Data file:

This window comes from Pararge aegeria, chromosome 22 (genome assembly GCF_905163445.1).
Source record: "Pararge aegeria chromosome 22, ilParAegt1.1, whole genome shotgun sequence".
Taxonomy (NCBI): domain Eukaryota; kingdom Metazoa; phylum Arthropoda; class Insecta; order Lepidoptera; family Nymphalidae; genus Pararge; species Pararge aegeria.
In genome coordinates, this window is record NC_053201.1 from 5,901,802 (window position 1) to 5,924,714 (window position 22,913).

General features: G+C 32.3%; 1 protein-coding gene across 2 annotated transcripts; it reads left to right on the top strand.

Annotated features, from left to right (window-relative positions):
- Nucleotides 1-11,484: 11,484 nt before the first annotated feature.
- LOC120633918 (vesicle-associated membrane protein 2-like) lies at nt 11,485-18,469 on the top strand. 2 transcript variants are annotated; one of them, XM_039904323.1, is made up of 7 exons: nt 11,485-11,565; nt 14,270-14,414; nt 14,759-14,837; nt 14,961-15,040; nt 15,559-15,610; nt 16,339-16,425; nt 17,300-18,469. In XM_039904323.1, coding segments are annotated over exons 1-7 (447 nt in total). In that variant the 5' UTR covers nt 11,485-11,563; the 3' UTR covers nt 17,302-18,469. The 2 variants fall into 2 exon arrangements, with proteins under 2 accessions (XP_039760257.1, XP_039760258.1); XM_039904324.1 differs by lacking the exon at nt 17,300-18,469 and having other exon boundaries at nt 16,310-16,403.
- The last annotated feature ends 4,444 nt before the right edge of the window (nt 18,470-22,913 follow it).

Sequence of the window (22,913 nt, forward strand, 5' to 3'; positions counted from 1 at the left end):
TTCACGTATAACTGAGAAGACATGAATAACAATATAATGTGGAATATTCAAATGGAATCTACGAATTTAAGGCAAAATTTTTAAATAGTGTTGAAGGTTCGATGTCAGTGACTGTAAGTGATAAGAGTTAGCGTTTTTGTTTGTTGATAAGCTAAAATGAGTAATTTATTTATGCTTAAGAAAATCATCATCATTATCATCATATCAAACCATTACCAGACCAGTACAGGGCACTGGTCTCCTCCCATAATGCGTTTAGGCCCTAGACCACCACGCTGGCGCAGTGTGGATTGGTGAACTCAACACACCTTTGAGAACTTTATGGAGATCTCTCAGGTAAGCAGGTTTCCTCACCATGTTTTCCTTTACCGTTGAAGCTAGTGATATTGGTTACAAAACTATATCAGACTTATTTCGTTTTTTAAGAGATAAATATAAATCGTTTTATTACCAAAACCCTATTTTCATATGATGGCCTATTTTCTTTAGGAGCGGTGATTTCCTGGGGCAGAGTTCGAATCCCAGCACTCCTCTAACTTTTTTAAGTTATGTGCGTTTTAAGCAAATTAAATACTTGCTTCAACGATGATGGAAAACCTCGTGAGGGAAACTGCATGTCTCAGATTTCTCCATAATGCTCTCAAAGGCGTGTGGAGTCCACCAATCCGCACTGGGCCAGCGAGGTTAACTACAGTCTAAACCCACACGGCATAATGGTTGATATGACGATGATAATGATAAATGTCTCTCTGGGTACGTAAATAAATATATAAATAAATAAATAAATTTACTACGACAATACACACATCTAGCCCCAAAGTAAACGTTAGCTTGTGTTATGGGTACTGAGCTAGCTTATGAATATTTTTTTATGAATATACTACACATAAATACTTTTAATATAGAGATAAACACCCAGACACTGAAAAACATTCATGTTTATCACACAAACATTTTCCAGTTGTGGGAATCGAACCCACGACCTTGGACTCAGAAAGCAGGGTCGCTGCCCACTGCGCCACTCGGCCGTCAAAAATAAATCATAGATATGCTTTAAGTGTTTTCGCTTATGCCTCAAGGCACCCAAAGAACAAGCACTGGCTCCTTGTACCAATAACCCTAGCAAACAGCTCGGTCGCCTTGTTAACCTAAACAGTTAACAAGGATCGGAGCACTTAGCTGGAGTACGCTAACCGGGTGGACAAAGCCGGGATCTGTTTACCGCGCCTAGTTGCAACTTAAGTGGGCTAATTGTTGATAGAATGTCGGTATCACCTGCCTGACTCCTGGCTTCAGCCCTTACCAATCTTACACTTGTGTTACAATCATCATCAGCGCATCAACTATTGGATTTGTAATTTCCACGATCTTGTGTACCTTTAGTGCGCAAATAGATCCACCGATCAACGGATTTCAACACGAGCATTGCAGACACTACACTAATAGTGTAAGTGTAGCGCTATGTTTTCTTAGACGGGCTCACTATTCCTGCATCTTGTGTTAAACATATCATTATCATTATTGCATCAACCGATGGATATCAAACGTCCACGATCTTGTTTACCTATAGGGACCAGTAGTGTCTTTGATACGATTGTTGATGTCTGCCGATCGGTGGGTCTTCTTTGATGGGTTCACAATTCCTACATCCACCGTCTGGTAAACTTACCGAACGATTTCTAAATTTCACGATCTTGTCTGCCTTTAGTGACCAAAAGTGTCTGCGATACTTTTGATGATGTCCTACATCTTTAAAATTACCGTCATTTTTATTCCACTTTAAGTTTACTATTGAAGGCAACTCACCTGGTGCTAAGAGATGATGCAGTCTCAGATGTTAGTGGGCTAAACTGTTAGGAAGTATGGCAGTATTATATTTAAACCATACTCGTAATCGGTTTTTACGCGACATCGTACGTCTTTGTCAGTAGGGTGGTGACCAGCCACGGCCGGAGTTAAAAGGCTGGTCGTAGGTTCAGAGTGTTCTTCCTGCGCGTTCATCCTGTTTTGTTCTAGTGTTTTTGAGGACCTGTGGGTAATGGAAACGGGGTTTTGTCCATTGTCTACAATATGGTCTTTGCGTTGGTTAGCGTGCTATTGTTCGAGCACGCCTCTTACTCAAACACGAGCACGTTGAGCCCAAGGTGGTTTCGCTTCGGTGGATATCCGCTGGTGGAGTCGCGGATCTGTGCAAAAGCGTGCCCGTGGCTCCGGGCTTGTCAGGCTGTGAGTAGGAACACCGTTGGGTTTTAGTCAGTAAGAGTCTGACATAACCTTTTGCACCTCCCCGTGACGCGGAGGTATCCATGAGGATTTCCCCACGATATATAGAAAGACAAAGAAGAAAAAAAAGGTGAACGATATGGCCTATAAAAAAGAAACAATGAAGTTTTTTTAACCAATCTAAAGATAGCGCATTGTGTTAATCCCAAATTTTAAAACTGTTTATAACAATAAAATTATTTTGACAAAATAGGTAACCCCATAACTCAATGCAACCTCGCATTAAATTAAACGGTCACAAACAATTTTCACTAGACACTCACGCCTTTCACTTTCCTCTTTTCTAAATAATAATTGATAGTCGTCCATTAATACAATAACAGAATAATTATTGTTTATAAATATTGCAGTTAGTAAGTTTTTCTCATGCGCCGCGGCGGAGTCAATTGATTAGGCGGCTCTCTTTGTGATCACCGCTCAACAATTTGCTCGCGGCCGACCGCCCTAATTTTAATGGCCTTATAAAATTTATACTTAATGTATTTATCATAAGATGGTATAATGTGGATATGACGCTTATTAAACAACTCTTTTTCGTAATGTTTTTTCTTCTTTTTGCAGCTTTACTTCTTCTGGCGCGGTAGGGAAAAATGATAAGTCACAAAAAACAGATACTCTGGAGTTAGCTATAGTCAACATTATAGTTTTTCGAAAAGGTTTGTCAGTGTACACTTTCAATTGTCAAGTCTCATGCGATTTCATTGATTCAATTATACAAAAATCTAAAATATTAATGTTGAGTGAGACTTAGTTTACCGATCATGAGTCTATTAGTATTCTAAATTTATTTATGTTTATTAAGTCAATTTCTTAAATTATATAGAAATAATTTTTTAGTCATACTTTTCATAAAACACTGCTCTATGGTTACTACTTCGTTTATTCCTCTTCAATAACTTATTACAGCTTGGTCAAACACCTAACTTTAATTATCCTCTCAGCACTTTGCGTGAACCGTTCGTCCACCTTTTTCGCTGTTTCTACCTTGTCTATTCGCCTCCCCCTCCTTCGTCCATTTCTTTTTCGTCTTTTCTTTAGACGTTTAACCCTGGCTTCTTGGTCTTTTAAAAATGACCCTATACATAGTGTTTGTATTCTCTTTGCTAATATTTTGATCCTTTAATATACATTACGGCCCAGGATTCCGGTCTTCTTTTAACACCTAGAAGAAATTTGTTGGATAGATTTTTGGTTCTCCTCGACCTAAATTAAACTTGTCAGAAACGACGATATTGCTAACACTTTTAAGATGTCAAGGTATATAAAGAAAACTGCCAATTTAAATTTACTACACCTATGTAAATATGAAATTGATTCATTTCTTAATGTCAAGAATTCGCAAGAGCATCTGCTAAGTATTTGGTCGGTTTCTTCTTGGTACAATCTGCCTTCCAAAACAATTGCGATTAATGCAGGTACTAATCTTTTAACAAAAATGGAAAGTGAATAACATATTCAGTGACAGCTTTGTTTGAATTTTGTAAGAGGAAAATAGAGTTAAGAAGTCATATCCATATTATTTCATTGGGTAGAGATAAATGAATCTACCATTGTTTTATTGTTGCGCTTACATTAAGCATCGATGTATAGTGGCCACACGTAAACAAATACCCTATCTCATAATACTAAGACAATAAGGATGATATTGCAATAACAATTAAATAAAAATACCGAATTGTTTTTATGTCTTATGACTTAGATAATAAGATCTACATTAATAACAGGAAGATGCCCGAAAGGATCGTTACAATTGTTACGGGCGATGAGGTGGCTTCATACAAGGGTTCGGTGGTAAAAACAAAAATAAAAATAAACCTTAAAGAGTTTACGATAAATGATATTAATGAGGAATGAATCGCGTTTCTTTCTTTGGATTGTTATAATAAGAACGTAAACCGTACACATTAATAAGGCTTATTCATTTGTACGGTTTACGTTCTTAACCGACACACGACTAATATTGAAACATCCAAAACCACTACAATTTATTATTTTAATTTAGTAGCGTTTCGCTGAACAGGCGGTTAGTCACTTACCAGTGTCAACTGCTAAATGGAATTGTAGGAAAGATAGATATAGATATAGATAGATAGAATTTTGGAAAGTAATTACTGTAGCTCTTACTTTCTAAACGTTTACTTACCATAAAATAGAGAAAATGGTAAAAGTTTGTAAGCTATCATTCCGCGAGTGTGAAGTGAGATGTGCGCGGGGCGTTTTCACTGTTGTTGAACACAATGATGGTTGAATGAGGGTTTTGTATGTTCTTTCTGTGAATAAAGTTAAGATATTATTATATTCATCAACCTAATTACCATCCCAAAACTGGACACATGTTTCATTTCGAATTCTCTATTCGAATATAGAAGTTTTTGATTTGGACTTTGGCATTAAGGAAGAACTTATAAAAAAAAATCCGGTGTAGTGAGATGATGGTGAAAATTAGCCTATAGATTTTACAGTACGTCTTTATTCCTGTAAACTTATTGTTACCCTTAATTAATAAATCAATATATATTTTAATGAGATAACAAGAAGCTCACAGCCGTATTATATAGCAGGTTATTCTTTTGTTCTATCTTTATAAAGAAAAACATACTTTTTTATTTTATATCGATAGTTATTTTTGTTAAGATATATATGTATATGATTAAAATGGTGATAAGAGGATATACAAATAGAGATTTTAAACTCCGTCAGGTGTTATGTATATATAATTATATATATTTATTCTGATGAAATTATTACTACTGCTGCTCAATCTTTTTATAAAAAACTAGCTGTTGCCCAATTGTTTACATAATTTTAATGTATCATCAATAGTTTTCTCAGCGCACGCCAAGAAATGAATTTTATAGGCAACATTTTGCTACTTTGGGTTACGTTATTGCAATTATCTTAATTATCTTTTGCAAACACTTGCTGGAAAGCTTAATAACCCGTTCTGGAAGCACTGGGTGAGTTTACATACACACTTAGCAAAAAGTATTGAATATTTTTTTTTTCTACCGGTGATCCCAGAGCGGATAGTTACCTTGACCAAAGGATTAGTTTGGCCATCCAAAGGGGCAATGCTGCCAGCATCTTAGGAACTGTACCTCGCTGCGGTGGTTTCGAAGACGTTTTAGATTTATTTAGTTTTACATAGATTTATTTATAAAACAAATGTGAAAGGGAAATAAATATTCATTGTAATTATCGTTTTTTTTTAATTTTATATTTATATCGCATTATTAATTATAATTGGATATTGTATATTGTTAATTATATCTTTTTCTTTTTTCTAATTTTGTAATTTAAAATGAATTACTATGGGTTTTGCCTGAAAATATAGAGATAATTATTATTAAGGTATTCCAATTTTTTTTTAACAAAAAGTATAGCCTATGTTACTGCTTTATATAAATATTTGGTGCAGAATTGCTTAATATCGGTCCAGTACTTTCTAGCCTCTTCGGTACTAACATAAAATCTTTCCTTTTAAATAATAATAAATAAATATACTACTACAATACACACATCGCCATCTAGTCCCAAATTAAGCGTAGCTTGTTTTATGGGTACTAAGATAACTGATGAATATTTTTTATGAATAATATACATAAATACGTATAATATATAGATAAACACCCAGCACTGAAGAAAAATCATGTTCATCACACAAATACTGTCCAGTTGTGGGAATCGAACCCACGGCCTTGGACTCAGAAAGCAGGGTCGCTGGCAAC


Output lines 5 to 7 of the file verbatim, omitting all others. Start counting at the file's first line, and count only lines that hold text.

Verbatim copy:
General features: G+C 32.3%; 1 protein-coding gene across 2 annotated transcripts; it reads left to right on the top strand.

Annotated features, from left to right (window-relative positions):
- Nucleotides 1-11,484: 11,484 nt before the first annotated feature.